What can be done to salvage this situation and support the trade sector in Lebanon?
What we need is stability. We need the ban on travel for GCC nationals to be lifted and we definitely need their involvement and clear engagement in Lebanon again. We need the return of confidence from not only the Lebanese consumers but also the Lebanese and foreign investors.
What we mainly need, to say the least, is the formation of a competent cabinet which can restore the trust in the Lebanese economy. This is a necessary but not sufficient condition as we also need some restoration of security conditions as well as the sovereignty and dignity of the state. How can one invest in this country if there is no rule of law?
As for the merchants’ sector specifically, we ask to be aligned with the other sectors as far as some incentives are concerned. For instance, we have not benefitted at all from subsidized loans which went pouring into other sectors such as industry, agriculture and IT. True we are a traditional sector, but we have been bleeding money for the past year and desperately need to restructure our debt and decrease the service of this debt (the outstanding debt of this commercial sector is around $10 billion and the debt service is six or seven billion dollars without taxes).
This is why we are in a shouting mode whenever people speak of the new salary grid which will cost the economy around LL2,000 billion ($1.33 billion). It will break the neck of the treasury and the national economy as it will impose on us unbearable fiscal pressure. We understand they have been waiting for 17 years for this revalorization of their salary but is it wise to time it in the worst possible year for the economy?
What is the Beirut Traders Association doing to support the traders of Lebanon?
On the macroeconomic front, we work to try and stop such crazy initiatives as the new salary scale grid.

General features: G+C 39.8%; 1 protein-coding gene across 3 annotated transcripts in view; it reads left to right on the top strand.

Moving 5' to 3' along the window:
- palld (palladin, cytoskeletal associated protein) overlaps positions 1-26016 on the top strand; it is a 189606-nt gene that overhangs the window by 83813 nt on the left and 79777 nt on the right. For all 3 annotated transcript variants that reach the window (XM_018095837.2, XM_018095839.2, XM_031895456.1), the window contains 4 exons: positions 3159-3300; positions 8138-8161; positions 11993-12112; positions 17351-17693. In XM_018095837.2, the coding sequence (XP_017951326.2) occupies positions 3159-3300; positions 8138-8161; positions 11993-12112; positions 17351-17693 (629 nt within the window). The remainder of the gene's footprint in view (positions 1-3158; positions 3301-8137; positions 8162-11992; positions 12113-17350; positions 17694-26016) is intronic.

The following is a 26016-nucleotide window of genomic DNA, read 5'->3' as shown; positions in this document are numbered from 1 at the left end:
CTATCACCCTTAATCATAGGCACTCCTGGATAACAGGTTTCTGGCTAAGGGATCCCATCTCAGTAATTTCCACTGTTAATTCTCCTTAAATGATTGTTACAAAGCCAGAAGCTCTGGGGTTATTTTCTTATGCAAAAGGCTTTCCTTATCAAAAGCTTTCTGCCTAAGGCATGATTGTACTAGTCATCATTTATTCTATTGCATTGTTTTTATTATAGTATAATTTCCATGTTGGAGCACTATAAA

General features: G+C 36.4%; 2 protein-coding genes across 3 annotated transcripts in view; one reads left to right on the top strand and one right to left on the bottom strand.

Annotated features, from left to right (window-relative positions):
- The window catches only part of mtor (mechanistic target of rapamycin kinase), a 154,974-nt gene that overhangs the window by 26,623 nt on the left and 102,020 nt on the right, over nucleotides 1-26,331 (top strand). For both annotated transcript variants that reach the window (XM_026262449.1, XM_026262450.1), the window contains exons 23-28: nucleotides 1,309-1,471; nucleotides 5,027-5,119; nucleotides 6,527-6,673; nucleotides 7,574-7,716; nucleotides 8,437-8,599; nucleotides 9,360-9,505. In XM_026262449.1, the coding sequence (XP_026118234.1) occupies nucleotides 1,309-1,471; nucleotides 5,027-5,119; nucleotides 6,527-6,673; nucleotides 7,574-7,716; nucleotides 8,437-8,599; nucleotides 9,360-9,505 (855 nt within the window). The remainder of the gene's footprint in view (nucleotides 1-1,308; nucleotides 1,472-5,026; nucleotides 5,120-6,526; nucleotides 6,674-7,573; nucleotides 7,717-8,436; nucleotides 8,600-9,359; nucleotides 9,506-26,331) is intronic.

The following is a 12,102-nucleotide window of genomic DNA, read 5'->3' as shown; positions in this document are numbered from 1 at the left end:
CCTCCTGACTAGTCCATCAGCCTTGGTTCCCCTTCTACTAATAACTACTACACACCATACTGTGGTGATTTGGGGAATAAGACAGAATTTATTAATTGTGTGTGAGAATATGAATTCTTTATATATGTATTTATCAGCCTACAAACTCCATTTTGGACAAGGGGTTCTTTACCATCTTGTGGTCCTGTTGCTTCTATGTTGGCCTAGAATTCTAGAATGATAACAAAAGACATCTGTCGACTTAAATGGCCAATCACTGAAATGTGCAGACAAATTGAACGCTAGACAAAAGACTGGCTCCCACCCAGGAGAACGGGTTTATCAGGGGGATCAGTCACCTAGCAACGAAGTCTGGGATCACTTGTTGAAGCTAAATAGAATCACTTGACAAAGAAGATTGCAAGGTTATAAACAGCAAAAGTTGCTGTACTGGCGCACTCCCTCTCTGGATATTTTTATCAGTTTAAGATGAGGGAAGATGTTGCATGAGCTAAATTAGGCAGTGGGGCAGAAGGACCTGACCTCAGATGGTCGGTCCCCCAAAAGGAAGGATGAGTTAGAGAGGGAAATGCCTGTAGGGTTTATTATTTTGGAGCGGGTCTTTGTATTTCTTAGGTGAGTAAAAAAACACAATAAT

We work on the sectors front to give the indexes, which are based on real sales figures, giving us the ability to know exactly what is happening. We are currently in the process of producing an investment index with Bank Med, which is a forward-looking indicator of the jobs and opportunities of tomorrow. You can say we are getting our toolbox in shape to be able to present more scientific arguments.
We also worked with BLOM Bank to produce the Beirut Traders Association Shopping Card which is proving to be a success as we barely started and already we have 500 retailers on board. Our objective is to have thousands of cardholders, which will give advantage to the traders because of the number of cardholders and because they are part of a network and will get a commission on all sales that are done through these cards. The consumer will get incentives in terms of exclusive discounts and they will get the possibility of credit through BLOM Bank.
Through this card we are trying to encourage the smaller and medium-sized retailers by bringing them some extra business.
We try to be useful to our members through practical initiatives such as the credit card as well as more theoretical positions such as the indexes. I think we are doing the best out of a terrible situation.
What are your expectations for the year 2014?
The pessimistic scenario is if the same geopolitical circumstances of 2013 prevail in 2014, the decline will go on, creating a much more difficult situation as our capacity to endure is being tested every single day and financially speaking we are already using our strategic reserves, so it will become tougher.
If the situation remains as is, we will be at a stable standstill.
If, in the Geneva processes, there is some sort of breakthrough regarding Syria, then Lebanon will benefit immediately because the Lebanese economy is very fragile but at the same time it is very resilient; you push the reset button and there we go again. In that case, I will be optimistic about the future of the economy in Lebanon.